Isracann Biosciences (IPOT.C) received a foreign owner cannabis license from the Israeli Minister of Health today, according to a press release.

Getting this license concludes Isracann’s regulatory compliance requirements and opens the company to prepare for commercial operations.

“We continue to push ahead on multiple fronts. From product importation to new genetics programs on the one hand, today we also celebrate our official approval as foreign owners in this exciting sector. Now we can truly dig in to finalize matters and accelerate our efforts to fully enter the commercial marketplace. We’ve been in communication with all the relevant parties and now with the licensing in-place, a number of initiatives will be triggered almost immediately and should result in an accelerated pace towards revenue generation,” said Darryl Jones, CEO of Isracann.

IPOT is an Israeli pure pot play, working to become a producer and distributor of premier, low-cost cannabis in major undersupplied European marketplaces. IPOT also engages in cannabis research, and has secured agreements with the Israel government for medicinal cannabis cultivation.

The arrangement calls back to an announcement from last year when IPOT entered into a joint venture for near-term farm operations in Ein Hahoresh, Israel. The agreement included such perks like an equitable sharing package for both operating costs and revenue through participatory agreements in construction, growing, land lease agreements and other agreements defining the various rights enjoyed by all the parties involved. The foreign owner’s license eliminates regulatory barriers, giving the company the ability to complete execute on its JV plan.

The foreign owners license is the last step towards the company’s total legitimacy in Israel. Ownership licensing opens the door to domestic partnerships, increased options for participation in state-sponsored initiatives, and perhaps most important, enhanced funding options. It also simplifies the domestic acquisition process, including the intended acquisition of a third-party participant in the JV, which would boost IPOT’s ownership to 50%.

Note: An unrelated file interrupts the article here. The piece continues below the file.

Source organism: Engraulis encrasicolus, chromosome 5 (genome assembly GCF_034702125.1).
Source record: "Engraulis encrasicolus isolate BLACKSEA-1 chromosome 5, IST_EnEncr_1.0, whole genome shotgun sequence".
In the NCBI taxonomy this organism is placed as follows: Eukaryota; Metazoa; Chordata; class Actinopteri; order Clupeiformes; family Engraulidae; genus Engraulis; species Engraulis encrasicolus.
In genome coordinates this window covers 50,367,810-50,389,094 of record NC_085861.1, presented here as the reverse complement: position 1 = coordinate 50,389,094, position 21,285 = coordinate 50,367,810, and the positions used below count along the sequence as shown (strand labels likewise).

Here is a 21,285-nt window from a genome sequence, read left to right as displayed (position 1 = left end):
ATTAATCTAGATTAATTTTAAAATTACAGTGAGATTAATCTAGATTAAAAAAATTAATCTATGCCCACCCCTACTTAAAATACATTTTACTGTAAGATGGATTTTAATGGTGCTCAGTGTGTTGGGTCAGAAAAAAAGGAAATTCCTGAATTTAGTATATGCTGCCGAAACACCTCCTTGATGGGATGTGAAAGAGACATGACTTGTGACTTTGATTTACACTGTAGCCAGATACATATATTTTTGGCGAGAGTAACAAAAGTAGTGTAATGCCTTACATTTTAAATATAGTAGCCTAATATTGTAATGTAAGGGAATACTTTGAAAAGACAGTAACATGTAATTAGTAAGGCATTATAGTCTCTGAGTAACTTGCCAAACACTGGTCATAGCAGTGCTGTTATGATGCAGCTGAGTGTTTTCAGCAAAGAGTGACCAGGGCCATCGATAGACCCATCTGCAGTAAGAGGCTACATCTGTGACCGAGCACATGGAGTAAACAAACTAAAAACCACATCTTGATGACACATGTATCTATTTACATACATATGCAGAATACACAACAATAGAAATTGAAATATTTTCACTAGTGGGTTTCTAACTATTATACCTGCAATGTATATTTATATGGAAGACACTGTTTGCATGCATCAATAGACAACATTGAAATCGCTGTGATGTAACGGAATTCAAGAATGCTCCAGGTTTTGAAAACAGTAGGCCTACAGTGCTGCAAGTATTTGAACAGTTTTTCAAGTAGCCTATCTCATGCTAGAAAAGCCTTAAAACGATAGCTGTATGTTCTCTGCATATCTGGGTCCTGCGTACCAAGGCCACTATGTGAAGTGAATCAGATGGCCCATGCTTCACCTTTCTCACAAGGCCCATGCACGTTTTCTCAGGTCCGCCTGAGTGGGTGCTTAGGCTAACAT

The company has also completed all of their construction and infrastructural installations in time to start planting at their Hefer valley-based Ein Hahoresh farm. They’ve had issues due to COVID-19 and have one more regulatory issue to deal with before they can actually begin production. This hurdle involves law enforcement and Ministry of Health inspection and approvals, and the company is sure there won’t be any issues regarding scheduling these inspections.

Source: stockwatch.com

IPOT’s stock is up half a cent today, and trading at $0.25.

—Joseph Morton

Written By:

Joseph Morton

Joseph is a Vancouver-based author and journalist with both a communications degree and journalism diploma (and a few novels) under his belt. His joie de vivre is to spin difficult technical topics into more human-centric narratives. Buy him a coffee and he'll talk your ear off for hours about privacy issues, blockchain, cryptocurrency and martial arts. Don't talk to him if you're either a tomato, a bully, or if you're not a fan of either 1984 or Tender is the Night. No. You can still talk to him. Just be prepared to be told why you're wrong.

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Tags:
Cannabis
cannabis
Ein Hahoresh
European Union
international cannabis
IPOT.C
isracann biosciences
Israel
Israeli Minister of Health
marijuana
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